[MUD-Dev] Libs for 3D Client/Servers

Dave Rickey daver at mythicentertainment.com
Wed Jul 4 13:25:37 New Zealand Standard Time 2001


-----Original Message-----
From: Travis Casey <efindel at earthlink.net>
> On Tuesday July 03, 2001 17:10, Dave Rickey wrote:

>> The key point would be graphical assets, I'd suggest hard-coding
>> that format and make it unchangeable by the users.

> I'm not sure what you mean here -- do you mean that the format is
> unchangeable, or that the graphics are formatted in a way to try
> to make them unchangeable?  I doubt you can do the latter (after
> all, the client has to be able to decode the format), and I'm not
> really sure what the point of the former is.

By "Hard-Coding", I mean create an engine-specific published format
which you would support, and a converter for .3DS files.  Use your
own specs for animations (skeleton, keyframe, etc.), multitexturing,
skinning, make it a flexible format but one that you cooked up
yourself to be compatible with your engine.

> If the art is not truly needed for the game (i.e., if it's easily
> replaceable by drop-in other art), you could make a case for it
> being "merely aggregrated" with the client, and keep it under
> separate copyright.

That was basicly what I was thinking of.  Even though they might be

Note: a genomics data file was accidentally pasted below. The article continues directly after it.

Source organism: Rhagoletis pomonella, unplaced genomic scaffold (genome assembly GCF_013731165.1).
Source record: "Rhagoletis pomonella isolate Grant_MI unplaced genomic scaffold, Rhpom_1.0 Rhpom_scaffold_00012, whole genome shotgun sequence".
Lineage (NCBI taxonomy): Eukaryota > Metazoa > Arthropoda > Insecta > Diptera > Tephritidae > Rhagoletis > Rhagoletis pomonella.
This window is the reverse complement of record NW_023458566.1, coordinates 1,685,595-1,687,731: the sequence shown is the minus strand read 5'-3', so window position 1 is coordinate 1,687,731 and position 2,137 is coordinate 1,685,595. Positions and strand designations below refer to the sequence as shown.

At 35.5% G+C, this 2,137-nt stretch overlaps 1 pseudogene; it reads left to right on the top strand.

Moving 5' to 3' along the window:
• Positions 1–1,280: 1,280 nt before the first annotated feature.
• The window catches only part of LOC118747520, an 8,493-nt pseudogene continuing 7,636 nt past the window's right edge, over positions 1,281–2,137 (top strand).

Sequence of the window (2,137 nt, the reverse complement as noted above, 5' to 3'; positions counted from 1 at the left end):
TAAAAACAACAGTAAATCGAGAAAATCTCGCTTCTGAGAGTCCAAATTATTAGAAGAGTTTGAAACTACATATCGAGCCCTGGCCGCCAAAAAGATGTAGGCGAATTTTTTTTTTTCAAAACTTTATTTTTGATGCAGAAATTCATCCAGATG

distributed together, the art and the engine that uses it are
different things.

>> So I'd "copy-left" liscense all of the graphical assets and
>> scripts, so that the dragon model created by Joe Artist can be
>> picked up by Sam Scripter and given a skin made by his art
>> student friend without a lot of fuss, but under a liscense
>> (perhaps based on the FreeBSD or LGPL liscense?) that allowed the
>> operator to make a profit.  And I'd keep the engine itself under
>> a traditional liscense, so I could make money selling copies of
>> the base client and maintain control of the core codebase, keep
>> it from forking into incompatible versions.

> This is the only part that wouldn't work under the GPL.  You could
> sell copies of the base client, but you wouldn't be able to
> prevent forks.  (And there wouldn't be much reason for people to
> buy your base client... once someone out there had a copy, they
> could give it away to others.)

Yep.  Open-Source works well for a lot of things, but for niche
products it can be it's own worst enemy when the branches lack the
critical mass to sustain a community.  Since graphical assets seem
to be the critical path for OLRPG's, making sure that one game's
assets can get reused seems critical.  Once somebody has gone to the
effort to create a dragon model, that model needs to be freely
available for modification and re-use.  If there are alternate
versions of the client out there, you can easily wind up with assets
that are not effectively available to you because of
incompatibilities.

I've followed WorldForge and Sphere, and they are powerful and
flexible platforms.  But they lack a critical mass of graphical
assets (that don't belong to EA), and are already fracturing into
incompatible subsets (within themselves, never mind between each
other).

--Dave Rickey

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